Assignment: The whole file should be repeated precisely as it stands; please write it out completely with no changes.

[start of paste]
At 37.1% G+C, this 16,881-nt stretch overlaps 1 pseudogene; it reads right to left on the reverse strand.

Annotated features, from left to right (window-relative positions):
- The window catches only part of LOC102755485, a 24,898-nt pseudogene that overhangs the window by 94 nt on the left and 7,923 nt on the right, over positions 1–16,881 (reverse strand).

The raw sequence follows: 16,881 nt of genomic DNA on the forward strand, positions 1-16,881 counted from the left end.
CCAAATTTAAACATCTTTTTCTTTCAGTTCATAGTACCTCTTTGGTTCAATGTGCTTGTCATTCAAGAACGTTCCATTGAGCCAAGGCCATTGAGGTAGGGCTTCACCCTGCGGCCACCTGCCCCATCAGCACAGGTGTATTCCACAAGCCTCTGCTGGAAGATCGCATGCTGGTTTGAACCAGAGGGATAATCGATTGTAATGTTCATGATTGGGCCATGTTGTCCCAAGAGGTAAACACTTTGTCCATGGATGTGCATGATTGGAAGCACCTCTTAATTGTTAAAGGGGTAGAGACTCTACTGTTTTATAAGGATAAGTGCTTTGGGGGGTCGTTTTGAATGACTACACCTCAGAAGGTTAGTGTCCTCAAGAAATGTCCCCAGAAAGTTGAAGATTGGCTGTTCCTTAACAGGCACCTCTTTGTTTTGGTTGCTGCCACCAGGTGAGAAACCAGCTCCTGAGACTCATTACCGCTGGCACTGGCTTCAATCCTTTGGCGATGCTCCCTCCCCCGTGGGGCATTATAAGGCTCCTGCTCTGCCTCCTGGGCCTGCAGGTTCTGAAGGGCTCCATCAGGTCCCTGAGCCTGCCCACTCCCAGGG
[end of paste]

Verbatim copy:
At 37.1% G+C, this 16,881-nt stretch overlaps 1 pseudogene; it reads right to left on the reverse strand.

Annotated features, from left to right (window-relative positions):
- The window catches only part of LOC102755485, a 24,898-nt pseudogene that overhangs the window by 94 nt on the left and 7,923 nt on the right, over positions 1–16,881 (reverse strand).

The raw sequence follows: 16,881 nt of genomic DNA on the forward strand, positions 1-16,881 counted from the left end.
CCAAATTTAAACATCTTTTTCTTTCAGTTCATAGTACCTCTTTGGTTCAATGTGCTTGTCATTCAAGAACGTTCCATTGAGCCAAGGCCATTGAGGTAGGGCTTCACCCTGCGGCCACCTGCCCCATCAGCACAGGTGTATTCCACAAGCCTCTGCTGGAAGATCGCATGCTGGTTTGAACCAGAGGGATAATCGATTGTAATGTTCATGATTGGGCCATGTTGTCCCAAGAGGTAAACACTTTGTCCATGGATGTGCATGATTGGAAGCACCTCTTAATTGTTAAAGGGGTAGAGACTCTACTGTTTTATAAGGATAAGTGCTTTGGGGGGTCGTTTTGAATGACTACACCTCAGAAGGTTAGTGTCCTCAAGAAATGTCCCCAGAAAGTTGAAGATTGGCTGTTCCTTAACAGGCACCTCTTTGTTTTGGTTGCTGCCACCAGGTGAGAAACCAGCTCCTGAGACTCATTACCGCTGGCACTGGCTTCAATCCTTTGGCGATGCTCCCTCCCCCGTGGGGCATTATAAGGCTCCTGCTCTGCCTCCTGGGCCTGCAGGTTCTGAAGGGCTCCATCAGGTCCCTGAGCCTGCCCACTCCCAGGG